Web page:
When it comes to page building, site builders, content authors, and content editors are constantly on the lookout for a smooth, user-friendly experience. When they wish to design and construct pages, they expect to use drag-and-drop and CKEditor technologies. This identical experience is provided by Drupal Layout Builder's simple page construction functionality in the Drupal core.
The distinctive Drupal Layout Builder offers a potent visual design tool to let content authors alter how content is presented. Layout Builder, which was added to Drupal core in its most recent version, Drupal 9 enables you to add/remove sections to show the content using various layouts and customize your pages according to what you need. With Drupal 9's Layout Builder Module, you can mix these sections to make a completely unique page.
There are two different ways to use the Drupal 9 Layout Builder: Layout Defaults (to design a layout for all the content of the content type) and Layout Overrides (to design a layout for the specific content item). You may learn more about and get started using the Drupal 9 Layout Builder module with the help of this blog.
Introducing the Layout Builder
You can change how entities like content types, taxonomies, users, and more look by using the Drupal 9 Layout Builder module. Site builders may easily drag and drop blocks, fields, and other elements into place using this feature.
By providing a preview of the changes made as you design your layouts, the layout builder module in Drupal 9 facilitates the layout-building process. The layout builder in Drupal 9 enables previews of the changes made for a smooth layout creation experience rather than requiring users to save every tiny modification they make to the layout and then look it up on the front end.
The layout builder has two modules:
Layout Discovery - Gives modules or themes a means to register layouts.
Layout Builder - Enables users to directly add and organize blocks and content fields on the content.
When designing a layout, Layout Builder uses two key ideas:
Sections - Columns or containers where blocks can be placed. For example, it could be a 2-column layout or a 3-column layout, etc.
Blocks - Content elements that can be placed in sections.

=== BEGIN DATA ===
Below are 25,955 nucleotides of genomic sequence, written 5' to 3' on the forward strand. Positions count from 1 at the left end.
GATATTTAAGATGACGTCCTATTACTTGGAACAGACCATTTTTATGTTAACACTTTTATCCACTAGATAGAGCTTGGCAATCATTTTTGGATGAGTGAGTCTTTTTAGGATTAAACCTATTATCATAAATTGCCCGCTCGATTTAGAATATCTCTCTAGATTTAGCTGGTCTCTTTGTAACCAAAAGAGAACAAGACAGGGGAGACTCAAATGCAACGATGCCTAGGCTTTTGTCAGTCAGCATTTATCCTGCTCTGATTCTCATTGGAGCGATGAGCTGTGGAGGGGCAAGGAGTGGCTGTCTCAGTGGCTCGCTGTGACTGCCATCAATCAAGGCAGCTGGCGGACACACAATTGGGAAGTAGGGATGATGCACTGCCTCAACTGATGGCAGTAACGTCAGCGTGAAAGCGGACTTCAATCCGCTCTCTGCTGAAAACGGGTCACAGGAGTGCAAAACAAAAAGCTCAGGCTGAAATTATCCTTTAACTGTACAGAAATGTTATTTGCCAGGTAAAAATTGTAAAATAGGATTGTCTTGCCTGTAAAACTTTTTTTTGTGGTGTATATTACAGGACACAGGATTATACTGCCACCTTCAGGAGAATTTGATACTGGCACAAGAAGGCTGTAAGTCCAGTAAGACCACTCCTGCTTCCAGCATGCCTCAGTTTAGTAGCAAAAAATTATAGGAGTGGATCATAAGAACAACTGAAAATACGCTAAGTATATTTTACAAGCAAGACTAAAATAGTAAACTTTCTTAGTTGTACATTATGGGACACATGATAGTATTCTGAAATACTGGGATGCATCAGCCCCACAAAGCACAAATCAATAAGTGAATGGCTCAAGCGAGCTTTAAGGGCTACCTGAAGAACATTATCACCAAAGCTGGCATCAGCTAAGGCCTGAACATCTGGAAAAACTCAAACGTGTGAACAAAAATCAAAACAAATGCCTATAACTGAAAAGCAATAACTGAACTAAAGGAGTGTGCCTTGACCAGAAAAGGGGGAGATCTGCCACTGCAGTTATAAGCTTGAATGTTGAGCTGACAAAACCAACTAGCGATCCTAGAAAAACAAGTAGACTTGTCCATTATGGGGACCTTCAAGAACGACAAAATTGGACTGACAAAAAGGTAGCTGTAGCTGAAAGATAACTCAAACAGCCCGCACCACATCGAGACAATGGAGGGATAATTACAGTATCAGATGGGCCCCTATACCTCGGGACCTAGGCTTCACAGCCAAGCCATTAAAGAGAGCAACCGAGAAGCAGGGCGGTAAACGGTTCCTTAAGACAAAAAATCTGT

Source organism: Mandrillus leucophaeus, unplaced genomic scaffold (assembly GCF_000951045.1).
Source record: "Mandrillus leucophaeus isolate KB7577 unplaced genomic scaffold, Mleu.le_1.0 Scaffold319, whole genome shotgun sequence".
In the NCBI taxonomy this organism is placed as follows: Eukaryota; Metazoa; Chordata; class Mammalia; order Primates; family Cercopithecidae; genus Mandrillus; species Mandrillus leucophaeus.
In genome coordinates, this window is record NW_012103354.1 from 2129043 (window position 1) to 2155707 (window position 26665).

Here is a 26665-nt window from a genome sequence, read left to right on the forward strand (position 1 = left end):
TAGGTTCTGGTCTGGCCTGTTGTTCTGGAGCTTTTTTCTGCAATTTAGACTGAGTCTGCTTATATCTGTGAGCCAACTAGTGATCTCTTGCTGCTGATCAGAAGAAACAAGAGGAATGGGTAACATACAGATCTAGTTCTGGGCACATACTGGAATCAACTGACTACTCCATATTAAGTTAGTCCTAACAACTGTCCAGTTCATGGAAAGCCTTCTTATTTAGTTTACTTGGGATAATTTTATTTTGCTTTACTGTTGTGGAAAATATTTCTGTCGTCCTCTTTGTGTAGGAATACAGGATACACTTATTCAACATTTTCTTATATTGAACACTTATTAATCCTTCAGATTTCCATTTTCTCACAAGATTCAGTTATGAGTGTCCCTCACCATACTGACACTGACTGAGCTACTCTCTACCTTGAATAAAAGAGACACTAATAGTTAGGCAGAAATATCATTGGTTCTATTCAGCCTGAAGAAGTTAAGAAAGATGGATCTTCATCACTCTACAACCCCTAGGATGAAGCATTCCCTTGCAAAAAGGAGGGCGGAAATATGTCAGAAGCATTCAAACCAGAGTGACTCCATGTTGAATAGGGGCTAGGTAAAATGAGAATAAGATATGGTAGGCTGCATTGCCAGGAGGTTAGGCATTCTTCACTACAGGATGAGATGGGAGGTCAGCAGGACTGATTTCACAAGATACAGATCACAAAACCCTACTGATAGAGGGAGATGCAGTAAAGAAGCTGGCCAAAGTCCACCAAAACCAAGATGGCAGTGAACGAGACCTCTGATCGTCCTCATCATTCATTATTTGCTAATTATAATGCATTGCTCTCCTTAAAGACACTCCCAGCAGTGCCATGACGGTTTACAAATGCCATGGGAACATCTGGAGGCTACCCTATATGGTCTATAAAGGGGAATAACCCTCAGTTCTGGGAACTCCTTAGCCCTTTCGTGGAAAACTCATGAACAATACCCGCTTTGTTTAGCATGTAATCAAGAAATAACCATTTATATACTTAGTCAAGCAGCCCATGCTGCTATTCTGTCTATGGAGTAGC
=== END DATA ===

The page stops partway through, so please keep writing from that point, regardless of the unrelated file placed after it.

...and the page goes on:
Layout Builder module installation and configuration
Go to Extend and activate the Layout Builder and Layout Discovery modules to install and configure the Drupal 9 layout builder module.
Modify the Content Type and Taxonomy
Once the module has been installed, go to Structure, Content types, and select "Manage display" for any content type. For this example, we'll use the "article" content type.
Click the Layout options drop-down menu at the bottom to select "Use Layout Builder," then click Save.
Field formatters are replaced with a "Manage layout" option after Layout Builder is activated in the view mode. Each of the available view modes can be used with Layout Builder.
You will be taken to the article content type layout when you click "Manage layout."
Insert Sections into the Layout
Remove the default section before adding any more ones to the layout builder. Select the "close" button (as depicted in the below screenshot). Also, a button to remove the default section will be available to you on the right side of your screen. Then select "Remove."
By selecting the "Add Section" option, let's add a few sections to our layout. On the right side of the screen, options will also be offered to you so that you can select a layout for your section. For now, let's pick the "Two Column Section."
You will be given the option to select the "Two Column Layout” width. For now, let's choose a "67%/33%". Next, select "Add section."